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Sept. 11 attack darkens Yom Kippur observances

By Alexander Dworkowitz

Yom Kippur, already the holiest day on the Jewish calendar, has taken on an especially somber tone this year in Queens and around the nation in the wake of the attacks on the World Trade Center.

The mood is reflected both in the speeches given by rabbis as well as the security surrounding the synagogues.

“One of the highlights of Yom Kippur is a memorial service,” said Rabbi Manfred Gams of the Orthodox Congregation Machane Chodosh in Forest Hills. “This year it will be brought forward to a great extent.”

Rabbi Bruce Goldwasser of the Reform Temple Beth Sholom of Flushing shared Gams’ sentiment.

“The idea of the fast is to afflict our souls so that our bodies become related to our spiritual quests,” said Goldwasser. “I think it’s a lot more important this year.”

Throughout Queens, police precincts have also made sure to send officers to guard the synagogues during services for the Day of Atonement, which was to begin Wednesday night and end at sundown Thursday.

“I’ve found that the NYPD has always gone out of their way to be protective of our religious institutions,” Goldwasser said, adding that he was happy to see the police presence.

Goldwasser stressed that the 109th Precinct stationed three officers at his synagogue during Rosh Hashanah and he expected the same for Yom Kippur. “The police have been absolutely wonderful considering the drain on manpower,” he said.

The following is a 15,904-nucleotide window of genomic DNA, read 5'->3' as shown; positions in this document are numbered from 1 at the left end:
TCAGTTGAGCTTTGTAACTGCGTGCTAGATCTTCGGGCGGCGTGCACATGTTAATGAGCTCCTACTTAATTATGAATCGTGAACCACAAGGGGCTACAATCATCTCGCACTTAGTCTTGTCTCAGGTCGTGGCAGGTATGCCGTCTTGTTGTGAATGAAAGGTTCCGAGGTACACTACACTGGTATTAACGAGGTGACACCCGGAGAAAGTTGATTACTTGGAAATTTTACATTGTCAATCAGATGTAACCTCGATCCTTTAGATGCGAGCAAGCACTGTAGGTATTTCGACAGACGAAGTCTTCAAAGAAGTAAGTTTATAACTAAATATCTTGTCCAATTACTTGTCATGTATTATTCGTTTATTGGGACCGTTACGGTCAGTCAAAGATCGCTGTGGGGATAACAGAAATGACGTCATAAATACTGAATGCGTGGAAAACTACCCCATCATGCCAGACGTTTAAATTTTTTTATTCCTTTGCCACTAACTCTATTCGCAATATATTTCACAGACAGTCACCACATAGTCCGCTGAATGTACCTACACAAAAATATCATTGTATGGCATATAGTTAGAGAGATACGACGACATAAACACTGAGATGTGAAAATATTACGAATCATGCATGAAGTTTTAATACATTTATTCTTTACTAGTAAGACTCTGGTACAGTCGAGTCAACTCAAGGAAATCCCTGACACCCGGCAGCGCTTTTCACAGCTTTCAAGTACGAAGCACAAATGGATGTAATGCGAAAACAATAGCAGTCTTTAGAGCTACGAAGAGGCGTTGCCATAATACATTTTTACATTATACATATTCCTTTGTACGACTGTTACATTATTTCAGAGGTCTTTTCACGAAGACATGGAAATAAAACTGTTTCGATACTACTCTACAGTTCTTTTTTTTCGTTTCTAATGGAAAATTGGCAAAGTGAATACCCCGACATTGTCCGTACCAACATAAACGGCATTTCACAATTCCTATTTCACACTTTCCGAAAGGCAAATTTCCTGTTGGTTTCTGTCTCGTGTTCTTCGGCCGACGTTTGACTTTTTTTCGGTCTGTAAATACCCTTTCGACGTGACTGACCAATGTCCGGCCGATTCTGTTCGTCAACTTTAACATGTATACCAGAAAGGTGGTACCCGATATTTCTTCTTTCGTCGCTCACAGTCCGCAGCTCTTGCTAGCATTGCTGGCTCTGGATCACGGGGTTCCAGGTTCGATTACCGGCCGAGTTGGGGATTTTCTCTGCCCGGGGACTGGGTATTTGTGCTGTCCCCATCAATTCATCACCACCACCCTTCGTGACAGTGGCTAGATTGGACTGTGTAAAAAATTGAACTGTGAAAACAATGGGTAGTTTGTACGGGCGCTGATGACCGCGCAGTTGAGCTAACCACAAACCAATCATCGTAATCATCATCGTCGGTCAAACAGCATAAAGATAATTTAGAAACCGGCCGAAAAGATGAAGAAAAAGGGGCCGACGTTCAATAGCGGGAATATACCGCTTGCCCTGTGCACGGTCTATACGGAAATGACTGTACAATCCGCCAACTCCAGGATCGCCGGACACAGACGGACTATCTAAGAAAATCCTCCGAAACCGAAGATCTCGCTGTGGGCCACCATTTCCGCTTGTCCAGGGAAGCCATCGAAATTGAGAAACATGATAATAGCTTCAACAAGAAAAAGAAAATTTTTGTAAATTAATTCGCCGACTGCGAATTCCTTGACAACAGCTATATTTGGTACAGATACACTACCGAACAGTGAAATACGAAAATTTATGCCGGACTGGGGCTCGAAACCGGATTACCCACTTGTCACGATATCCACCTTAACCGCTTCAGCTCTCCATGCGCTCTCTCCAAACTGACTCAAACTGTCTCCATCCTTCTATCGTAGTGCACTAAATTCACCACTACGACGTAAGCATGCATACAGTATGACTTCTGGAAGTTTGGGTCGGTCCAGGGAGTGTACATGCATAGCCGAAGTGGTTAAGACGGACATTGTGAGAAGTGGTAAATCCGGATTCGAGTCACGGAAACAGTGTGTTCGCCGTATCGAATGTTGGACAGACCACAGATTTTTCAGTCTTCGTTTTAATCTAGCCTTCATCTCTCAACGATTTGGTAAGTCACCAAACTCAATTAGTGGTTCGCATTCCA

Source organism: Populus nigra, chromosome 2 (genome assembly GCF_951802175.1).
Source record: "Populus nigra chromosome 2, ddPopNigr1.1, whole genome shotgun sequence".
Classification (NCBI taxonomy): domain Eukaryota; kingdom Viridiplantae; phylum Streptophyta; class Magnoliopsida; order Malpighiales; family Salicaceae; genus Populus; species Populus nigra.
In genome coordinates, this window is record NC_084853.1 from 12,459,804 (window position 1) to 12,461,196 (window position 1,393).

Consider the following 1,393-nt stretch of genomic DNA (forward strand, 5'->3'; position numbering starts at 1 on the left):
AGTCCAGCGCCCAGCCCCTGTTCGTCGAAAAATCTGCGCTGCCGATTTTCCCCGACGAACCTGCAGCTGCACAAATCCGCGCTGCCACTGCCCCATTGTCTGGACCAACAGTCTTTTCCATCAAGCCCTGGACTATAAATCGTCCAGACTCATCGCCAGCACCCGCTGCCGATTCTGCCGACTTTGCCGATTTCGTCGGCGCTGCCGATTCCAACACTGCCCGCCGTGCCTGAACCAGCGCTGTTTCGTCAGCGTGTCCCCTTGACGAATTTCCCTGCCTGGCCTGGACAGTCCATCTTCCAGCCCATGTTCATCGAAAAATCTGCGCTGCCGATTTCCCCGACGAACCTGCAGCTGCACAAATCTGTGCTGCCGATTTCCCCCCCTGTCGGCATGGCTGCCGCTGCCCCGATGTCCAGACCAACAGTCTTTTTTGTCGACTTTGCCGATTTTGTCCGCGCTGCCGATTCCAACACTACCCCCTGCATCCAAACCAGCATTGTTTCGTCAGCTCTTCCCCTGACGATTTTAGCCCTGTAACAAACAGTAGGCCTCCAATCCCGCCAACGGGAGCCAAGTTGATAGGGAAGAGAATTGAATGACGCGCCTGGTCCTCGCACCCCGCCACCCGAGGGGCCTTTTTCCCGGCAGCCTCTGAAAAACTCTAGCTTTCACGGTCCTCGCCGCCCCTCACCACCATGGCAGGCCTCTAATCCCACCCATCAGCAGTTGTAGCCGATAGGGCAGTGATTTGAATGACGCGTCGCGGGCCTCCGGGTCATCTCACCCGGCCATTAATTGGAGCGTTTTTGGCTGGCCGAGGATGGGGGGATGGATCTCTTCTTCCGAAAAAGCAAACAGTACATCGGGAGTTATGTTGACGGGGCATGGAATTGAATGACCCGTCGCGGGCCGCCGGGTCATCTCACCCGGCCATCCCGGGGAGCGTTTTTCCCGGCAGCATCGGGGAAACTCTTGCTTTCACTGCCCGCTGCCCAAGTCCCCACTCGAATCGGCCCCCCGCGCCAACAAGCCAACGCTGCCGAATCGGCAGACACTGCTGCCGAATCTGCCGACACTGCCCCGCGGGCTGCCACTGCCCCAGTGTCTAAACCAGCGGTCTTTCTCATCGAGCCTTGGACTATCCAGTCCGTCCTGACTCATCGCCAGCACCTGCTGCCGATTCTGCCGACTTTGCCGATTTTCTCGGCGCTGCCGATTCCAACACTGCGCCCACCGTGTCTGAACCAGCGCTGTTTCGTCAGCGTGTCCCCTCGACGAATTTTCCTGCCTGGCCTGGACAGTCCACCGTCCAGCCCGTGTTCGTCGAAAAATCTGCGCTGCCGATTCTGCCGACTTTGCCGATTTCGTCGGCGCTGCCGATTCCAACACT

Rabbi Sholom Steinig of Young Israel of Bayside also had praise for the police at the 111th Precinct.

“The 111th is really wonderful,” he said. “Every year before the holidays, they’re in touch with us before we’re in touch with them.”

Asked about whether he was worried about the safety of the synagogue at 26th Avenue in Bay Terrace, he said “there’s a concern, but it’s a universal concern.”

Among many synagogues, an especially important theme this year during the holy days is the need for charity in the aftermath of the terrorist attack on the World Trade Center.

“Any human charity is by definition a Jewish charity,” said Steinig said. He has been asking his congregation for donations for New York’s firemen, among others.

Attendance in many Queens synagogues was up for Rosh Hashanah services, and many rabbis expected an equally good turnout for Yom Kippur as the borough tries to recover from the World Trade Center disaster. At a Rosh Hashanah service at Rabbi Gams’ Forest Hills temple which usually attracts 150 people some 600 people attended, Gams said.

“It’s a season when people reawaken to their religious sources,” Steinig said.

Reach Reporter Alexander Dworkowitz by e-mail at Timesledger@aol.com or call 229-0300 Ext. 141.

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